“It’s a simple fact of economics between the growers and the supermarkets,” he said.

“Half of our growers didn’t grow last year, and half of our growers are not growing this year, and that’s because they couldn’t secure an increased price from the supermarkets to cover the increased cost of energy and fertiliser, and inputs that they needed in order to make a profit and make a living on the produce grown.”

As Spanish and Moroccan produce starts increasing again, growers in those countries are more likely to sell to buyers closer to home, he added.

“You’ve got more fuel costs on a four-day trip to the UK and there are additional fees to get it through the border,” he said, adding that international growers are more likely to get a higher price for their goods in other countries.

“They can simply get a better price in Europe for less hassle,” he said. “The UK is such a small market for Spanish and Moroccan produce. Who are they going to look after first?”

Media caption, The BBC spoke to Tony Montalbano in October last year about the challenges he faced

Tony Montalbano runs his cucumber growing company, Green Acre Salads, from Roydon in Essex, and is a member of the Lea Valley Growers Association. He is a small grower and started his business seven years ago.

Tony reduced his crop this season and delayed planting because of the high cost of energy, and the prices offered by UK customers.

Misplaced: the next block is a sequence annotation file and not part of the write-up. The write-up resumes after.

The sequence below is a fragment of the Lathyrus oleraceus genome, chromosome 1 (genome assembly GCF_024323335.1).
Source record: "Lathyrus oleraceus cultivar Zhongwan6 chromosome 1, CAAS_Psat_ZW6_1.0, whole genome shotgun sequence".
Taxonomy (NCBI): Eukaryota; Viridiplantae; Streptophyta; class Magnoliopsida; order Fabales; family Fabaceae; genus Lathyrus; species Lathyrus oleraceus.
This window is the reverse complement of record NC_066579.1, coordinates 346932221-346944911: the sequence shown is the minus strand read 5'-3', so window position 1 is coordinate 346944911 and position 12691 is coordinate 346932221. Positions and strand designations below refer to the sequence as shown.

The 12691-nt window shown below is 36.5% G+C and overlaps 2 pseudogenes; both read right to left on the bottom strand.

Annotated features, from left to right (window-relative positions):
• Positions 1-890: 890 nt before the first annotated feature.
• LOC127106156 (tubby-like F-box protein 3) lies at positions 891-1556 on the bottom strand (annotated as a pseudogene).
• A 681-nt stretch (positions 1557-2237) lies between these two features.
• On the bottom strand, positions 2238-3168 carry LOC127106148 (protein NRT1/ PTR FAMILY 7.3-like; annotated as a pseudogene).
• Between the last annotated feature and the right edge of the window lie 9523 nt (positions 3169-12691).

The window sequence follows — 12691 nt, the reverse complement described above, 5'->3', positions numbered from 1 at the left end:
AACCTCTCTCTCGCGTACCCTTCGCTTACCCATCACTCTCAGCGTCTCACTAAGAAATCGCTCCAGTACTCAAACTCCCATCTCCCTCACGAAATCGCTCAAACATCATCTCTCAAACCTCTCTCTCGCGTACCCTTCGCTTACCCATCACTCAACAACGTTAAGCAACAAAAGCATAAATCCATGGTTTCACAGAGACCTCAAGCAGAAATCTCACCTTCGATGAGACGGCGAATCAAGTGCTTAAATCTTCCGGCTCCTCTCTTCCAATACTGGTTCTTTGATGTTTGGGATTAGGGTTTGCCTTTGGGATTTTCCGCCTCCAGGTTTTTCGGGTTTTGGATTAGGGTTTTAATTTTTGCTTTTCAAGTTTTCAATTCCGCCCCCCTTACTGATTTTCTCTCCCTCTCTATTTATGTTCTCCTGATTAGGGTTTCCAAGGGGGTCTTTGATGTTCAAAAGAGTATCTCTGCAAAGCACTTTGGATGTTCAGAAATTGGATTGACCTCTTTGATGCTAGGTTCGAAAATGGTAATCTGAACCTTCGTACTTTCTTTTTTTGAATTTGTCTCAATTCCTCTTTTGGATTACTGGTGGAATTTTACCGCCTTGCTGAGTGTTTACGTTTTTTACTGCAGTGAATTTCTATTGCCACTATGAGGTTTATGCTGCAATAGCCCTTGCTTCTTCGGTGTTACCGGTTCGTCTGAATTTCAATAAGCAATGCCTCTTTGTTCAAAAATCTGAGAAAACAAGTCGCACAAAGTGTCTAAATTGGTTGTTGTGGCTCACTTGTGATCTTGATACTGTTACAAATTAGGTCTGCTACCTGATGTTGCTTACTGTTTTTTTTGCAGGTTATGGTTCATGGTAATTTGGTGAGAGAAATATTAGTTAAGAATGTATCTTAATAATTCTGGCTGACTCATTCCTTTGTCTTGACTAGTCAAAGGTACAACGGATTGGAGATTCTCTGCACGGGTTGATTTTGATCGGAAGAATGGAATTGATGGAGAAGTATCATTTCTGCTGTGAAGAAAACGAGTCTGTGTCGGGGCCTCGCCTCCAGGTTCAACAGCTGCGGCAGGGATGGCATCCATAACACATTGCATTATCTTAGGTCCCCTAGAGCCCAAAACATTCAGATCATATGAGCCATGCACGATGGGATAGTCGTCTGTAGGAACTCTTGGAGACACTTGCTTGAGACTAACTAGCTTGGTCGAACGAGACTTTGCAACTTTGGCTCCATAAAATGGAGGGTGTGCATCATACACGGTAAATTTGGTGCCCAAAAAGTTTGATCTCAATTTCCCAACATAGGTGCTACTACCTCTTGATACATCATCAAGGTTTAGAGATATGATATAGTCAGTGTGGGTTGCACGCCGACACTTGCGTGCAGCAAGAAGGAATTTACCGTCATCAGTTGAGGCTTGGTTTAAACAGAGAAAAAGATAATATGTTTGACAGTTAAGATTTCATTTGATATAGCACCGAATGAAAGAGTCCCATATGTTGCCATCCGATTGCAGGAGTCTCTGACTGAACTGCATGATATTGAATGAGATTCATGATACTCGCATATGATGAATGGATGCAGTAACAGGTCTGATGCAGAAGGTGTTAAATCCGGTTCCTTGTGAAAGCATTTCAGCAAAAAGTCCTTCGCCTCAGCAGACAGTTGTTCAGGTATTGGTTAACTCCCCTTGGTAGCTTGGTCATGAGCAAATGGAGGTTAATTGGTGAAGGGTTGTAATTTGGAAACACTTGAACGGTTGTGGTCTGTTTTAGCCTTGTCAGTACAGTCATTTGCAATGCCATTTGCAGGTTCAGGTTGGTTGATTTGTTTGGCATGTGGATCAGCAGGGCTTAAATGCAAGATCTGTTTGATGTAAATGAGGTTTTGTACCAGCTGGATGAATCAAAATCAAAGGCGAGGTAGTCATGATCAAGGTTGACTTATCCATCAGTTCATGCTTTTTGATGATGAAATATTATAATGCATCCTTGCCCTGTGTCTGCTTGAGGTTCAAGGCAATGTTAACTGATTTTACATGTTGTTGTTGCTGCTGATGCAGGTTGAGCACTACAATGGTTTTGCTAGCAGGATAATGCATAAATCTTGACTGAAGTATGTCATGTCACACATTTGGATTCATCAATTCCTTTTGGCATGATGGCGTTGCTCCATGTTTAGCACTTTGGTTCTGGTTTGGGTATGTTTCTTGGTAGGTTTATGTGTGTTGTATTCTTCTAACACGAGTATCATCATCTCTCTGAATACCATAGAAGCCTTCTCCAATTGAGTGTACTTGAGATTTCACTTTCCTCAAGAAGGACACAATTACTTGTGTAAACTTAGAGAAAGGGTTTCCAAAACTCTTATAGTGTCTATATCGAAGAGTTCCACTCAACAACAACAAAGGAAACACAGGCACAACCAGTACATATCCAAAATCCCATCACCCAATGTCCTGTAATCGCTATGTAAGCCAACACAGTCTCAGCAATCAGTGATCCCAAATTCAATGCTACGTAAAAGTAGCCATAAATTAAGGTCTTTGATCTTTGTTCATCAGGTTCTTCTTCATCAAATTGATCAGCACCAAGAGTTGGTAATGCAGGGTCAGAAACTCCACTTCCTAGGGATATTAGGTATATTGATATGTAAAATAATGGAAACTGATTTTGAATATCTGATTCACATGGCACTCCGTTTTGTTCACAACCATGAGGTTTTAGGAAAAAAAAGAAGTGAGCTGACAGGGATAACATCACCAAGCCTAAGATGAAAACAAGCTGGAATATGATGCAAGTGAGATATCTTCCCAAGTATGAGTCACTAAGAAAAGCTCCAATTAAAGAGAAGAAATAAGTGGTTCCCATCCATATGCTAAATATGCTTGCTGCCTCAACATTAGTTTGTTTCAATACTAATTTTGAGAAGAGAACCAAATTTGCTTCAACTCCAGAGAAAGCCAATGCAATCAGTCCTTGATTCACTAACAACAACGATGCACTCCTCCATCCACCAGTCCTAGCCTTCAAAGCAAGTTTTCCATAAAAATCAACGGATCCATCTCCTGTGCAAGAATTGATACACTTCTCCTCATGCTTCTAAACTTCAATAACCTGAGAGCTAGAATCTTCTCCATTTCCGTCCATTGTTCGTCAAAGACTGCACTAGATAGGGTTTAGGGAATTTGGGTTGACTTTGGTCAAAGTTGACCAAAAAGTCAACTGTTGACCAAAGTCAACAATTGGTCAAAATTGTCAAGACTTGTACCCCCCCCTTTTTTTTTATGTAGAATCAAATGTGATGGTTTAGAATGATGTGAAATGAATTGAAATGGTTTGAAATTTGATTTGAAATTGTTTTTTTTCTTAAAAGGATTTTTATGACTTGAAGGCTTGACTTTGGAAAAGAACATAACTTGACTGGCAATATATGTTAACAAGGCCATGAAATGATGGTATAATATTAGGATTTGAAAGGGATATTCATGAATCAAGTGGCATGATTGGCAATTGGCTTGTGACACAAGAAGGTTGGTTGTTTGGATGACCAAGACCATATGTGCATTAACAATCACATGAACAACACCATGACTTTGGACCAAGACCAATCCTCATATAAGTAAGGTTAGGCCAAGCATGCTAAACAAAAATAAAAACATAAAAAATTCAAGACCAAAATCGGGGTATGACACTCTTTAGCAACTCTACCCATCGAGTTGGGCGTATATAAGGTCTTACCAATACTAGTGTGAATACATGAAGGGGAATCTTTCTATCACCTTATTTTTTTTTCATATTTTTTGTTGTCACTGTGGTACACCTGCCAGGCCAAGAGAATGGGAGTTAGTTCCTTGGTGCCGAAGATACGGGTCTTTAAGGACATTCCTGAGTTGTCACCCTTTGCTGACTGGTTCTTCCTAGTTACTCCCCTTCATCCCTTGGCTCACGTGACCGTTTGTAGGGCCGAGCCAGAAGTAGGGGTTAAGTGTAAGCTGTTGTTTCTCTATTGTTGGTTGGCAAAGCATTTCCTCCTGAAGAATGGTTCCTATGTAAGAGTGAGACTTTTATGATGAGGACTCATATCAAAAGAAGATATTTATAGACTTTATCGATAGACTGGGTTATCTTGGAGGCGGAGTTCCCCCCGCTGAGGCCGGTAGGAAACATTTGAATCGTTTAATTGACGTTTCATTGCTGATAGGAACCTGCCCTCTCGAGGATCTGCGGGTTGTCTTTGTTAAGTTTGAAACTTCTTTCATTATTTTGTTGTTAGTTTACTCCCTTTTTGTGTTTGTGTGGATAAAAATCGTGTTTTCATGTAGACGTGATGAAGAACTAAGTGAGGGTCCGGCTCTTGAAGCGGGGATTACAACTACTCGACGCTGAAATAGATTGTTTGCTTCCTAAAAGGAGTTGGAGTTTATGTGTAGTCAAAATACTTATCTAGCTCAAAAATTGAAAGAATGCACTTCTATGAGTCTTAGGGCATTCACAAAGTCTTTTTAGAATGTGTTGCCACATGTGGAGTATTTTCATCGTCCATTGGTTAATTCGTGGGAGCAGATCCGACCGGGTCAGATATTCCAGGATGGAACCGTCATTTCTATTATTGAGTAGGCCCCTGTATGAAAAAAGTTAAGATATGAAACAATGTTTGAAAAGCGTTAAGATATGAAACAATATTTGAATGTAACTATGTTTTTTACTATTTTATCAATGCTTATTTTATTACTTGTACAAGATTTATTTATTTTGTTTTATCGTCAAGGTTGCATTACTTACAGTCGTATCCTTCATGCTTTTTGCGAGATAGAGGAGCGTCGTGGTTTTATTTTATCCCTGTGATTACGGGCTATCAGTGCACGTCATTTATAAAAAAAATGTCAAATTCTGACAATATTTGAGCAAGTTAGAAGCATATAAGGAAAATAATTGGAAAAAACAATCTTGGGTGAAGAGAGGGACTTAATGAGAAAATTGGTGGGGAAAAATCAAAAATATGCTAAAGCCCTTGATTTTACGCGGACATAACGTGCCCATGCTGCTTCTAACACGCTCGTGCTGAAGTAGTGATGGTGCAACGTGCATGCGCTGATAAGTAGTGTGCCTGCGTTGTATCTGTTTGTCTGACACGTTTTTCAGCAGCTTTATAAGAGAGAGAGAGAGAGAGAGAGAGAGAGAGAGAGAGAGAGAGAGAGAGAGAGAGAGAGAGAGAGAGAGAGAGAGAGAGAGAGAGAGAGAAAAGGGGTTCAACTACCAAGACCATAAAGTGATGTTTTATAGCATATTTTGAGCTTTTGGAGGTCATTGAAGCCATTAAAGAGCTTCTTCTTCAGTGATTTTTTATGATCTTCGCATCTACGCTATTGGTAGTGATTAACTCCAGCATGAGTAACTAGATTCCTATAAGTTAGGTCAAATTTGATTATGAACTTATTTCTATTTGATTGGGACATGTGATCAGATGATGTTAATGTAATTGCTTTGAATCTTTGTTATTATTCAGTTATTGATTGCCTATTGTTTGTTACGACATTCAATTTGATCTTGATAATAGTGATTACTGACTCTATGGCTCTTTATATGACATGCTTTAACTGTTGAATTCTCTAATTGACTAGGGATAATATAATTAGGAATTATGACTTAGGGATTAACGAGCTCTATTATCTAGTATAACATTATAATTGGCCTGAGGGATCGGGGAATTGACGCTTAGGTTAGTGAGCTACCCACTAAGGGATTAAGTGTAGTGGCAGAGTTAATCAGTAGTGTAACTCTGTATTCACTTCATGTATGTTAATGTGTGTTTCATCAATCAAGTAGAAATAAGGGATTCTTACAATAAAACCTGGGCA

“I normally do three crops in a season starting in January, and then harvest around the middle of February. I’ve had to remove the first crop, and start with my second and third crop to try and save costs over the winter period,” he said.

The prices growers get for produce in the UK compared to Europe are unsustainable, he added.

“A cucumber is selling for around 75p on the shelves here in the UK. In Europe, you’re looking at £1.50. And it’s cheaper to grow there.

“I looked at the prices I would get for my cucumbers and thought to myself, ‘I can’t see us making it this year.'”

The British Retail Consortium (BRC), which represents supermarkets, said retailers were working hard to increase supplies

“While disruption is expected to last a few weeks, supermarkets are adept at managing supply chain issues and are working with farmers to ensure that customers are able to access a wide range of fresh produce”, said Andrew Opie, director of food and sustainability at the BRC.

“Retailers have long established relationships with the farmers in the UK and beyond, and they understand they need to pay a sustainable price for these goods,” he added.

“During winter, retailers source much of their summer produce, like tomatoes and lettuces, from countries like Spain and Morocco, where the good weather allows them to grow all year round without the added cost of heating greenhouses.

“This, in turn, allows supermarkets to offer their customers the best value for money at a time when the cost of living has risen sharply.”

Additional reporting by Tom Espiner